“I’m quite disturbed by the fact that they wore out,” he said. “I’m more disturbed by the fact that the manufacturer does not want to stand behind [the warranty]. That gets my goat.”
Renaud insists he maintained his vehicle properly, and provided paperwork showing that he brought it to his local dealership for all scheduled maintenance, though it doesn’t specify what tire maintenance was done.
He also says his car has never been in an accident, slammed into a curb, or had rim damage that could affect the tires.
“It’s beyond frustrating,” Renaud said. “Tire warranties with this company … and maybe others are not worth the paper they are written on.”
Tires must be shipped
Sen told Go Public that in most cases, Continental also requires that tires be shipped to an inspection facility in Caledon, Ont., before the company pays out — a requirement that Renaud said wasn’t discussed. That condition is also not spelled out in the warranty.
It also means Renaud — or any customer looking to use the warranty to get a discount on future tires — would have to either make do without tires on their vehicle during that process, or buy more tires from Continental on the hopes of getting a future credit.
Instead of tire manufacturers making their own mileage claims, George Iny says there should be an industry standard all companies have to follow. (Fred Cusson/CBC)
Continental wouldn’t tell Go Public how many tires were shipped to its Caledon facility for inspection last year, claiming it was “proprietary information.”
As for why Renaud’s tires only lasted 30,000 kilometres — far less than the advertised mileage warranty of 112,000 kilometres — Sen did not specifically address that performance shortfall, writing that “no matter what brand or what pattern your tires are, no one can precisely predict what your final tire mileage will be.”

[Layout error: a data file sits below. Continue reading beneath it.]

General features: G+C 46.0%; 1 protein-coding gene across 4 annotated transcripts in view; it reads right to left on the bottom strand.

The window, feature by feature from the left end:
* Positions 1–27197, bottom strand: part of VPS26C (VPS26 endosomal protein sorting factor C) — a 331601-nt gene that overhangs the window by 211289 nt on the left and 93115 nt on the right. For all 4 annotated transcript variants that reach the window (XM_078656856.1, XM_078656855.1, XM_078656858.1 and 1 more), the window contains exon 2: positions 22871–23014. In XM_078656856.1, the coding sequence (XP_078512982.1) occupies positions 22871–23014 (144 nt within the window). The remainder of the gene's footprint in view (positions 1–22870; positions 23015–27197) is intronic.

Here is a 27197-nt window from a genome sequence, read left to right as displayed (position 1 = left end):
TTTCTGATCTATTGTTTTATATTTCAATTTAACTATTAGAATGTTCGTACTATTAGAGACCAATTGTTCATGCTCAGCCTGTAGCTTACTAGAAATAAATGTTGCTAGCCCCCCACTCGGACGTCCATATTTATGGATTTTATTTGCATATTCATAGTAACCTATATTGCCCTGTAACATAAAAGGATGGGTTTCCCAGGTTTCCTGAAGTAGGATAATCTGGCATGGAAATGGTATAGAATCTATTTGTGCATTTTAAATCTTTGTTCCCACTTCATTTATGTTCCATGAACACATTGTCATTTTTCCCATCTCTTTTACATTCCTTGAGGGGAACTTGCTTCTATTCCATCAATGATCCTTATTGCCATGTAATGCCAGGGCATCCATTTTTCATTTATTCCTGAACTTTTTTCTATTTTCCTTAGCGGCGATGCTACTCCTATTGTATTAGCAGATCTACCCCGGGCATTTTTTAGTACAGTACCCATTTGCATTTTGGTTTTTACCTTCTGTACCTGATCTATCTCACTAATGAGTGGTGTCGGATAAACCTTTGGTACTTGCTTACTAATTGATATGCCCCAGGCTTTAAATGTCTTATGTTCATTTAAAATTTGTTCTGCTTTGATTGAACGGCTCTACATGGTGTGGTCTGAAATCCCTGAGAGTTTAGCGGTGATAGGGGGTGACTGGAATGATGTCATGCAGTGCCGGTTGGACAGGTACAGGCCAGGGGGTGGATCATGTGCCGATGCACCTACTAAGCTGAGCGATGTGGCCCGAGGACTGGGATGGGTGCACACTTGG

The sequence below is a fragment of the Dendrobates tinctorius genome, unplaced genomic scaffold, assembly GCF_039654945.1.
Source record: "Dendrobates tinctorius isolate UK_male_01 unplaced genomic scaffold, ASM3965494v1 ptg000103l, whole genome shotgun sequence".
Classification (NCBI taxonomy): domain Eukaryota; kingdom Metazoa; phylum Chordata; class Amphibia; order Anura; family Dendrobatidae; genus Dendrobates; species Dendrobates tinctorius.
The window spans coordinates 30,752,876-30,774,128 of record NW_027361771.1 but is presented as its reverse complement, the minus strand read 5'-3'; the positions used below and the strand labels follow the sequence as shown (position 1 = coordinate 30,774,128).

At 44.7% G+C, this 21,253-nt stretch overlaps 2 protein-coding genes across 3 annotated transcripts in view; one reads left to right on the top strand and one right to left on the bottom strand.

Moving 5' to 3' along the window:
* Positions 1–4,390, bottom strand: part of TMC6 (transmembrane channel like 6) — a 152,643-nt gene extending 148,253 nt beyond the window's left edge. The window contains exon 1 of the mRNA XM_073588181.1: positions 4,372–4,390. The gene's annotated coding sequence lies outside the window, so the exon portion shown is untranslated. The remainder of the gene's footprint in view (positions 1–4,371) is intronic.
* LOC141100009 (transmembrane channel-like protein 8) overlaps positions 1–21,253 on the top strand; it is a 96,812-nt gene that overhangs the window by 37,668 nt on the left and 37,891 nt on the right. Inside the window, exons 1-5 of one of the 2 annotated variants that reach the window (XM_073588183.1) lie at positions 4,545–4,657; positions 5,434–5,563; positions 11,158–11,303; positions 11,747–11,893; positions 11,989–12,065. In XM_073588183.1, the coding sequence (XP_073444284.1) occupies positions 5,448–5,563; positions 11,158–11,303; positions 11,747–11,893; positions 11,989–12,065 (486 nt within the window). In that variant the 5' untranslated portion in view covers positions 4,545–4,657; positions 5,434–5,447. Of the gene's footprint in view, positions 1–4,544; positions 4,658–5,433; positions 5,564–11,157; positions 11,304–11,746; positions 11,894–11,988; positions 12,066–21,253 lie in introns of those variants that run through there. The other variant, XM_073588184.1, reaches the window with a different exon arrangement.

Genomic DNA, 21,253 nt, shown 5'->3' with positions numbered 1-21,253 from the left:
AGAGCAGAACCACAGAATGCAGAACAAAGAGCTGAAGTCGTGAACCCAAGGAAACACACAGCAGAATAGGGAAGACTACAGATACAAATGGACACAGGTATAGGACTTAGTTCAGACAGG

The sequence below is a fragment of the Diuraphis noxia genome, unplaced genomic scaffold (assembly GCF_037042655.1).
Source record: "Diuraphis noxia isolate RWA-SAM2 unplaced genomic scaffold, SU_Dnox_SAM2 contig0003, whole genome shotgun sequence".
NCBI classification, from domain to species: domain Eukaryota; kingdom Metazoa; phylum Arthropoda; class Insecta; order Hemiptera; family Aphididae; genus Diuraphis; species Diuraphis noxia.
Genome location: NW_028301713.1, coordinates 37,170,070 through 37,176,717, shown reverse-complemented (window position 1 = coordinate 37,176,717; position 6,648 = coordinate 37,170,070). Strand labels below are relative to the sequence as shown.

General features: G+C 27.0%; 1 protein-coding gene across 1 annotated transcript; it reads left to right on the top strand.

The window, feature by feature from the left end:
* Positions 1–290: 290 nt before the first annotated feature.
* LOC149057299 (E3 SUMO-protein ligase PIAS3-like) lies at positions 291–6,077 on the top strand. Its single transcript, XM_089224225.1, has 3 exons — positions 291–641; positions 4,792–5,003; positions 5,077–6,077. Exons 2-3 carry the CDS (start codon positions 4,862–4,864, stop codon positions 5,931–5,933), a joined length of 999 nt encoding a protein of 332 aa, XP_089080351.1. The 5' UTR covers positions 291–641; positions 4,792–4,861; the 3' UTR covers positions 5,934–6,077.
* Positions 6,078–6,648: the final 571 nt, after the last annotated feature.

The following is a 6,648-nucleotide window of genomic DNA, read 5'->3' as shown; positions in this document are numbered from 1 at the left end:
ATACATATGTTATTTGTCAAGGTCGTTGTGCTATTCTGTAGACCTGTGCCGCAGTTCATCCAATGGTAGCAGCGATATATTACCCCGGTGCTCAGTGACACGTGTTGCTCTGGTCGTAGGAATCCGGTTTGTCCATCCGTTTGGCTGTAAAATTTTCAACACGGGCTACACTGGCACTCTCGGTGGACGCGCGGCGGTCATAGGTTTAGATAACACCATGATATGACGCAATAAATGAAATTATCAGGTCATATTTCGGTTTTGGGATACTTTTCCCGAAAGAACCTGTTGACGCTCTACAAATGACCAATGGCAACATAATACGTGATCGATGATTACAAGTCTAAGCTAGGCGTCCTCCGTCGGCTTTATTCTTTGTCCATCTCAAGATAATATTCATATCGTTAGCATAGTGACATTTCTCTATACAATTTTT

Tire life depends on a number of factors, he said, including driving habits, road conditions, vehicle maintenance and tire care.
‘Deduct 30 per cent’ off mileage
The APA’s Iny calls Renaud’s case “an anomaly,” because although tires tend to fall short of stated mileage claims, his experience was extreme.
But generally, he said, mileage-warranty promises are there “to give you a warm, fuzzy glow when you buy your tires.”
“At the APA, we tell consumers to deduct 30 per cent right off the top,” he said. “Even then, that’s the best-case scenario. However, after you’ve spent $800 for four tires, it could make you feel good … if you think you’re not going to be back there for another 10 years. But that’s not actually how it works out.”
According to Iny, what’s needed is an industry standard that all tire companies would have to follow.
“Then when you did buy a tire rated at a higher mileage, you would have the assurance that you would reach that mileage,” he said. “As opposed to everyone kind of fudging a lot, and therefore nobody gets a real advantage if they’re providing a more durable, or technically stronger, or longer-lasting tire.”
Go Public asked the tire manufacturer’s umbrella group, the Tire and Rubber Association of Canada (TRAC), whether it would support introducing an industry standard.
In a statement, a TRAC spokesperson wrote that “consumers are not being misled” by tire warranties, but that proposed new rules providing consumers with more information about tread-wear ratings will be introduced in the U.S. later this year, and that Canada “will likely follow suit.”
Renaud purchased four new tires manufactured by General Tire, owned by Continental, after his previous tires wore out far short of the advertised mileage warranty. He thought his warranty would mean a discount on that purchase. (Gerald Renaud)
Canadian Tire gives compensation
After Renaud brought his worn-down tires back into the Canadian Tire and the tread-depth measurements were sent to Continental, he purchased four new tires at the store. They were from General Tire, owned by Continental.
When Wiebe, the service manager, called Renaud to tell him his warranty claim was rejected, Renaud pushed back, saying he’d only purchased new tires because he was led to believe he’d get a credit.
In the end, Canadian Tire ended up reimbursing him 50 per cent of the cost of the new tires he’d purchased.
Wiebe said he felt badly for his customer.
“I mean, even if all the players at the table aren’t willing to participate, obviously Canadian Tire has a commitment to customers at least,” he said. “We want to do what we can.”
Renaud is glad Canadian Tire stepped up, but he contacted Go Public to encourage other people who’ve been short-changed by the tire giants to speak out, too.
“People have busy lives,” said Renaud. “They don’t have the time to argue and fight the fight.… But if we do nothing, we let these large corporate-manufacturing companies get away with things like this.
“It’s the only way you’re going to make change in the industry.”